This panel is rather standard. We set its location to "bottom" so that it will slide up from the bottom of the screen. We also make it the width of the screen and set the height to 240. This assumes that the panel will support Facebook, Twitter, email, and SMS, in addition to a header row and a cancel row. At a height of 40 pixels each, these 6 rows will occupy the height of the table view. Finally, we set a speed of 500 and include some easing parameters to create a more pleasing transition effect.

Create the Empty Table View

The only thing that will be added to the panel is the table view. The following code creates an empty table view widget and inserts it in the panel widget. Note that the rendering and touch parameters reference the functions that we created above.

    local tableView = widget.newTableView{
        top = 0, 
        left = 0,
        width = display.contentWidth - 16, 
        height = 240, 
        backgroundColor = { 0.9 }, 
        noLines = true,
        onRowRender = onRowRender,
        onRowTouch = onRowTouch 
    }
    tableView.x = 0
    tableView.y = 0
    panel:insert( tableView )

Insert the Rows

Next, we’ll insert the rows into the table — a header row, rows for the various popups, and a cancel row.

    -- Header row
    tableView:insertRow{
        rowHeight = 40,
        isCategory = true,
        rowColor = { 1, 1, 1 },
    }
    -- Facebook row
    tableView:insertRow{
        rowHeight = 40,
        isCategory = false,
        rowColor = { 1, 1, 1 },
        params = {
            popupName = "social",
            service = "facebook",
            label = "Facebook",
            message = "Some text to post to facebook",
            image = nil,  -- See the native.showPopup("social") plugin for image parameters.
            url = nil,    -- See the native.showPopup("social") plugin for url parameters.
        }
    }
    -- Twitter row
    tableView:insertRow{
        rowHeight = 40,
        isCategory = false,
        rowColor = { 1, 1, 1 },
        params = {
            popupName = "social",
            service = "twitter",
            label = "Twitter",
            message = "Some text to post to twitter",
            image = nil,  -- See the native.showPopup("social") plugin for image parameters.
            url = nil,    -- See the native.showPopup("social") plugin for url parameters.
        }
    }
    -- Email row
    tableView:insertRow{
        rowHeight = 40,
        isCategory = false,
        rowColor = { 1, 1, 1 },
        params = {
            popupName = "mail",
            label = "Email",
            body = "Some text to email",
            attachment = nil, -- See the native.showPopup("mail") API for attachment parameters.
        }
    }
    -- SMS row
    tableView:insertRow{
        rowHeight = 40,
        isCategory = false,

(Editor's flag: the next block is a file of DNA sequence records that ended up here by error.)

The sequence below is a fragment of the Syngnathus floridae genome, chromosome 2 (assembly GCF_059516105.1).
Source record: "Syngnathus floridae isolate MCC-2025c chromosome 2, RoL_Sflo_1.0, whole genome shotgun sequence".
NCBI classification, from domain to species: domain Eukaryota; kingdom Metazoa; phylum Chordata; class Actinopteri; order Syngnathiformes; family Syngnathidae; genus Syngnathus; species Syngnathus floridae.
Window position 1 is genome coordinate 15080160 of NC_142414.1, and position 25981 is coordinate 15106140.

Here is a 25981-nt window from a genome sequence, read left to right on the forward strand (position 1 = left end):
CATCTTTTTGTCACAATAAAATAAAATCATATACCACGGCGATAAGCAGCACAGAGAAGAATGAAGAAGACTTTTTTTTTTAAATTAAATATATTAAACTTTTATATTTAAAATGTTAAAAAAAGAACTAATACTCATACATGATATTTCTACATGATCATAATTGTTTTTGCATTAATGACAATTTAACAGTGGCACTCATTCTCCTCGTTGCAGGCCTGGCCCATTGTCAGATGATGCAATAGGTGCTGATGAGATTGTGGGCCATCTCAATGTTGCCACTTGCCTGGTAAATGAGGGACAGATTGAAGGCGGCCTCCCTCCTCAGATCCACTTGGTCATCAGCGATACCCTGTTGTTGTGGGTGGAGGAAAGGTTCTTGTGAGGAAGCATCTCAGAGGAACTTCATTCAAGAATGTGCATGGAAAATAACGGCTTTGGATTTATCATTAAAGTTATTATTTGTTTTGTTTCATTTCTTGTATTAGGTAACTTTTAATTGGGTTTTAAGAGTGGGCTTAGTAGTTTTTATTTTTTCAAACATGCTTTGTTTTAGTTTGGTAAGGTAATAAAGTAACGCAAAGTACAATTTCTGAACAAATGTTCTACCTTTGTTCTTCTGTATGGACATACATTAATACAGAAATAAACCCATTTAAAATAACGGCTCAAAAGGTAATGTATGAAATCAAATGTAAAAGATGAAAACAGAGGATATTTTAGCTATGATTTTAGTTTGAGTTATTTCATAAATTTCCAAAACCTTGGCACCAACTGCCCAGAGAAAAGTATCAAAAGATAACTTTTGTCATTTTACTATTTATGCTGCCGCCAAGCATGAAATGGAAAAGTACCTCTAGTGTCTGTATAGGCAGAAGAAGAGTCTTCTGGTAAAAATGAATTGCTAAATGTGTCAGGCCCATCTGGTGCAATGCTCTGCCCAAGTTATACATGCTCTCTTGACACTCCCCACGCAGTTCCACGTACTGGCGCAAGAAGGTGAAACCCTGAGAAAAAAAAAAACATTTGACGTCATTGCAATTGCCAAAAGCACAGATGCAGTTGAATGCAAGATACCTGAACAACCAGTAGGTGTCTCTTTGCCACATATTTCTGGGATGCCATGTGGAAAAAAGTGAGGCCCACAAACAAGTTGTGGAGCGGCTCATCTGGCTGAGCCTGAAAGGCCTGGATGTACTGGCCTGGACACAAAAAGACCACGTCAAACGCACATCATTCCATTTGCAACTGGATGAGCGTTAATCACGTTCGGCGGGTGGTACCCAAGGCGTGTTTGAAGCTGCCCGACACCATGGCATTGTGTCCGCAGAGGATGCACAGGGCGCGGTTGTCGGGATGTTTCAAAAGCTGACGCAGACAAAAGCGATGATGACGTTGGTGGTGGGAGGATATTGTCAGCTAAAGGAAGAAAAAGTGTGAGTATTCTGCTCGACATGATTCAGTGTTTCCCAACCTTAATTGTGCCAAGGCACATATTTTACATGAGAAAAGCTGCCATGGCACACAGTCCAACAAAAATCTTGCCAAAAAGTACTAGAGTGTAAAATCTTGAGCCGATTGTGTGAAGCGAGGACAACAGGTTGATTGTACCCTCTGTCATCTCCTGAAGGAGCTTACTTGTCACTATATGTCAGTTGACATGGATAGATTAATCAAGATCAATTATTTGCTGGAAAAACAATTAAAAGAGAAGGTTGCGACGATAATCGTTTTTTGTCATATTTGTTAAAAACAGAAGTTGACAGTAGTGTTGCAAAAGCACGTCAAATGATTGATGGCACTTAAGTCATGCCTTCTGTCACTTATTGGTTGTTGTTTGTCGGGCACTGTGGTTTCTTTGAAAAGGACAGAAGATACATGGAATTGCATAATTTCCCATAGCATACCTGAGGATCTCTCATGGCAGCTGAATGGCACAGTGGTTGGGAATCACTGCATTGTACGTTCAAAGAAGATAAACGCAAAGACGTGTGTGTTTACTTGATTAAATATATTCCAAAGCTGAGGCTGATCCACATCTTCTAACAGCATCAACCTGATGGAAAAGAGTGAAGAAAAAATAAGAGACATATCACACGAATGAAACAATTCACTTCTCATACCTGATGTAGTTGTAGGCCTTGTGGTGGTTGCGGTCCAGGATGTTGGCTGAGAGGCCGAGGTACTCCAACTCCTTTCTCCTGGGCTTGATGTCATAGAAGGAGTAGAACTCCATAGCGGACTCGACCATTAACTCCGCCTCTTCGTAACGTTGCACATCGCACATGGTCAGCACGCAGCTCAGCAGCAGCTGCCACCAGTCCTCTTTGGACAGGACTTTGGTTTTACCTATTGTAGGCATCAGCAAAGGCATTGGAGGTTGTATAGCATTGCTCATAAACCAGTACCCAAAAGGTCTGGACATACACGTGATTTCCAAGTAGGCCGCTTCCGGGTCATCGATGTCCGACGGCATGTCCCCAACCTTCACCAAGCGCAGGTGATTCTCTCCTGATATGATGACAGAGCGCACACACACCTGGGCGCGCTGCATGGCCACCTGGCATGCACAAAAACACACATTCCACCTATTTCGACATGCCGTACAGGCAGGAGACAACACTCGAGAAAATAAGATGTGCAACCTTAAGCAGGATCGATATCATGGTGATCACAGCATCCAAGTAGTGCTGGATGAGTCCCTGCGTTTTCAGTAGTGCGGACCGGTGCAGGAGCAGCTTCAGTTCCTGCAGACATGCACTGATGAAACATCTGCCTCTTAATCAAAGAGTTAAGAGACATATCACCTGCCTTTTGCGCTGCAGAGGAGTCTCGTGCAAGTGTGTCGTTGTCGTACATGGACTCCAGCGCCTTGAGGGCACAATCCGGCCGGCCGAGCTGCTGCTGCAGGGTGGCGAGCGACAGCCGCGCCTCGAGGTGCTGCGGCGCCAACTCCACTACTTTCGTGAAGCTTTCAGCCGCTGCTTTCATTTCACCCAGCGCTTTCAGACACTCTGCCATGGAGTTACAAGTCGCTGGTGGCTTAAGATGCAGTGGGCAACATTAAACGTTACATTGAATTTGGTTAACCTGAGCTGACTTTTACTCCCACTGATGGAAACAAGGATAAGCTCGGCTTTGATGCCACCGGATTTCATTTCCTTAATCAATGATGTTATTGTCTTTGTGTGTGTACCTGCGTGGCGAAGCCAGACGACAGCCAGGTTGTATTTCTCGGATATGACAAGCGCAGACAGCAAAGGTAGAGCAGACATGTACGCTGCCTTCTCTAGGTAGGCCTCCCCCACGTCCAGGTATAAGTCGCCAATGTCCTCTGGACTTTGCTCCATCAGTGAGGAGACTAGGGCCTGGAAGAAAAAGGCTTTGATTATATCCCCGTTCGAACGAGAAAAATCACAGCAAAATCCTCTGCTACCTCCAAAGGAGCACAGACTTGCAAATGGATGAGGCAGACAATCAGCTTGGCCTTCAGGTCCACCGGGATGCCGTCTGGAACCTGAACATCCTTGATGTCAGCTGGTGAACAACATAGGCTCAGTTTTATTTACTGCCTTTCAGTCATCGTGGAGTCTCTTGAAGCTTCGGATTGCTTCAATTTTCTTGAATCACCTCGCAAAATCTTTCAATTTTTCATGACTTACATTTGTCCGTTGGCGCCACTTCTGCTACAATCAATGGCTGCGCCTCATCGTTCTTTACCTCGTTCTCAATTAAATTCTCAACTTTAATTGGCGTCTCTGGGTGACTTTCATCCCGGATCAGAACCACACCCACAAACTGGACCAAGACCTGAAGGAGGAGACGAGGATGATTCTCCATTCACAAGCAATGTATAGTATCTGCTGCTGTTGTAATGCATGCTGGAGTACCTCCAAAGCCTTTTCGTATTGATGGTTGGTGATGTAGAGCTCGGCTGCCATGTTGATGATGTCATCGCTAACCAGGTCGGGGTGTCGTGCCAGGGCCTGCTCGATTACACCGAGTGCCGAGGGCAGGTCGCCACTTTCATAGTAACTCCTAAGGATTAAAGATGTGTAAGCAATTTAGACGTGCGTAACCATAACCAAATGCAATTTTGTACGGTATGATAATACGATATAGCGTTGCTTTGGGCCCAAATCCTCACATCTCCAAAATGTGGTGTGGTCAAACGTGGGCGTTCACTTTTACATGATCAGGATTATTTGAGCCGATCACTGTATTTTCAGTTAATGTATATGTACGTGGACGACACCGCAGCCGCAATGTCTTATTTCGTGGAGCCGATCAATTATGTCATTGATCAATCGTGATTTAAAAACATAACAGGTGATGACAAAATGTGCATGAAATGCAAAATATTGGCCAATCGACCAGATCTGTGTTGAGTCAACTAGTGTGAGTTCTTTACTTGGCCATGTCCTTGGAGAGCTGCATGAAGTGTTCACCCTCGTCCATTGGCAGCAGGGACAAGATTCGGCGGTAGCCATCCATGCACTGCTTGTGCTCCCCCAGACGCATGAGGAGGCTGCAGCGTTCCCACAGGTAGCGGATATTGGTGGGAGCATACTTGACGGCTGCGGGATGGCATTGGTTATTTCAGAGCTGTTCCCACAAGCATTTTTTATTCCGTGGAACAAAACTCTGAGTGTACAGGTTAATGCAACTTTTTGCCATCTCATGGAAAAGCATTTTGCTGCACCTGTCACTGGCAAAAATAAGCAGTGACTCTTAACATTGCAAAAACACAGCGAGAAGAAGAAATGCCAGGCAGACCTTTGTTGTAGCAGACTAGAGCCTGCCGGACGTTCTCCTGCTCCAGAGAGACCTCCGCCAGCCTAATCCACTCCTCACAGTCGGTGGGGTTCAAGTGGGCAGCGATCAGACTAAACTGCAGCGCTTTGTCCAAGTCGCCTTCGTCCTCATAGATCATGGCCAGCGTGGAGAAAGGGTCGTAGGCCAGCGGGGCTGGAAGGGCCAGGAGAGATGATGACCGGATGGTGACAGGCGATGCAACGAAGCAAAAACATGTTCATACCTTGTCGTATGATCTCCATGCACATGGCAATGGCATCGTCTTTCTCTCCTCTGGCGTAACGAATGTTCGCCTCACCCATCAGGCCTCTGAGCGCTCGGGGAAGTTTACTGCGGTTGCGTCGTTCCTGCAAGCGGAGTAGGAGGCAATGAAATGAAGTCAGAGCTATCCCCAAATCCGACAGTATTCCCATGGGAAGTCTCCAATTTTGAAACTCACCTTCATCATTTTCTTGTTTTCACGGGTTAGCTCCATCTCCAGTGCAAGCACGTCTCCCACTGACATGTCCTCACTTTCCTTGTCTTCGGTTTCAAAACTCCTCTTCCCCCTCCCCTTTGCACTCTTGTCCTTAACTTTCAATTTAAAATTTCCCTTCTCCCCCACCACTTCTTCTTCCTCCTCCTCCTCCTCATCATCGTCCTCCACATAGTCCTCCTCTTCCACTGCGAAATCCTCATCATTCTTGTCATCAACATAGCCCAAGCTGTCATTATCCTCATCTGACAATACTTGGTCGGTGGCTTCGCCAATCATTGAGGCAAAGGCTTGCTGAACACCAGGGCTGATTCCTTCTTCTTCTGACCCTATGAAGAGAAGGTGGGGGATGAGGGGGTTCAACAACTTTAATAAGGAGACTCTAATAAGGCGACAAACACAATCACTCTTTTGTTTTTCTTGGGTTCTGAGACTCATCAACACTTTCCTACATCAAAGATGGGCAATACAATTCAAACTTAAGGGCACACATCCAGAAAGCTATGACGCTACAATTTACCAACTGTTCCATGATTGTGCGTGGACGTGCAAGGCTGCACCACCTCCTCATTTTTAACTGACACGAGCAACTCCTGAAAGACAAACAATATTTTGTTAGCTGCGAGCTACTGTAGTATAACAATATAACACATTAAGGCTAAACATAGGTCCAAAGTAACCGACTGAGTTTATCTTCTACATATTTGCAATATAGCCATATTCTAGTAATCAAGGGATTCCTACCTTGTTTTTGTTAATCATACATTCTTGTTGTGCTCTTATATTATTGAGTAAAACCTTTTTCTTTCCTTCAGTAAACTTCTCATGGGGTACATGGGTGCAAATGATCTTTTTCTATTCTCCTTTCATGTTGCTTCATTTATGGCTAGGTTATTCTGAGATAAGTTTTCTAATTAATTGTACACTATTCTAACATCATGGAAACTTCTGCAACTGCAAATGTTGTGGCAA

rowColor = { 1, 1, 1 },
        params = {
            popupName = "sms",
            label = "Message",
            body = "Some text to text",
        }
    }
    -- Cancel row
    tableView:insertRow{
        rowHeight = 40,
        isCategory = false,
        rowColor = { 1, 1, 1 },
        params = {
            label = "Cancel",
            parent = panel
        }
    }
    return panel

Close the Function

Finally, don’t forget to close the widget.newSharingPanel() function with an end statement!

end

Showing the Panel

To create the actual panel and get an object reference to it, simply call the newSharingPanel() function:

local sharePanel = widget.newSharingPanel()

Then, to show and hide the panel, use the following methods that are built in to the widget.newPanel() function:

sharePanel:show()

sharePanel:hide()

sharing_panel

Conclusion

Hopefully this tutorial gets you started with implementing a basic sharing panel in the iOS 7 style. To experiment with this project further, please download the sample project and, as usual, leave your feedback below.


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10 Responses to “Tutorial: Creating a Sharing Panel”

  1. Kerem

    Nice! I’m sure this will be useful.

    How about a blurred glass backdrop? I recall Walter long time ago had shown a demo doing this with G2 filters. Take a snapshot of screen before popping up panel, apply blur filter and set it as background to the popup panel etc. Something along these lines.

    Reply
    • Rob Miracle

      Sure it’s possible. There isn’t any reason, if you wanted the blurred background that you couldn’t implement Walter’s tutorial with this.

      Reply
  2. JCH_APPLE

    Hi,

    You should replace “row” with “target” in the rowTouch listener (line 123 & 124)
    You also use an unknown serviceName var line 158 (should be replaced with service I think)

    This way code is OK

    Reply
    • Rob Miracle

      Are you referring to these two lines?

      local popupName = event.row.params.popupName
      local service = event.row.params.service

      If so, event.row.params is correct for this. I’ll fix up the serviceName issue. Thanks for pointing it out.

      Reply
      • JCH_APPLE

        Yes, I’ve tried the code with daily build 2258, using

        local popupName = event.row.params.popupName
        local service = event.row.params.service

        generates an error

        /Applis_CORONA/_2014/SlidePanel/main.lua:123: attempt to index field ‘row’ (a nil value)

        “row” is correct in onRowRender event but not in onRowTouch

        Reply
        • Rob Miracle

          Okay thanks for the report. This will require some deeper investigation.

          Rob

          Reply
  3. Peter Dwyer

    Hey Rob, as per JCH_APPLE’s comment. onRowTouch should be using event.target not event.row so the listed code doesn’t work.

    >_<

    Reply
  4. Dave Baxter

    Weird thing for me it ran once and clicking cancel made it slide down like it should, then after refreshing (CMD+R) I started getting the error.

    Now I always get the error!

    Dave

    Reply
  5. Rob Miracle

    Try to use it with out a tap.. Hold the press just a little longer. Do you still get the error? What version of Corona are you using?

    Reply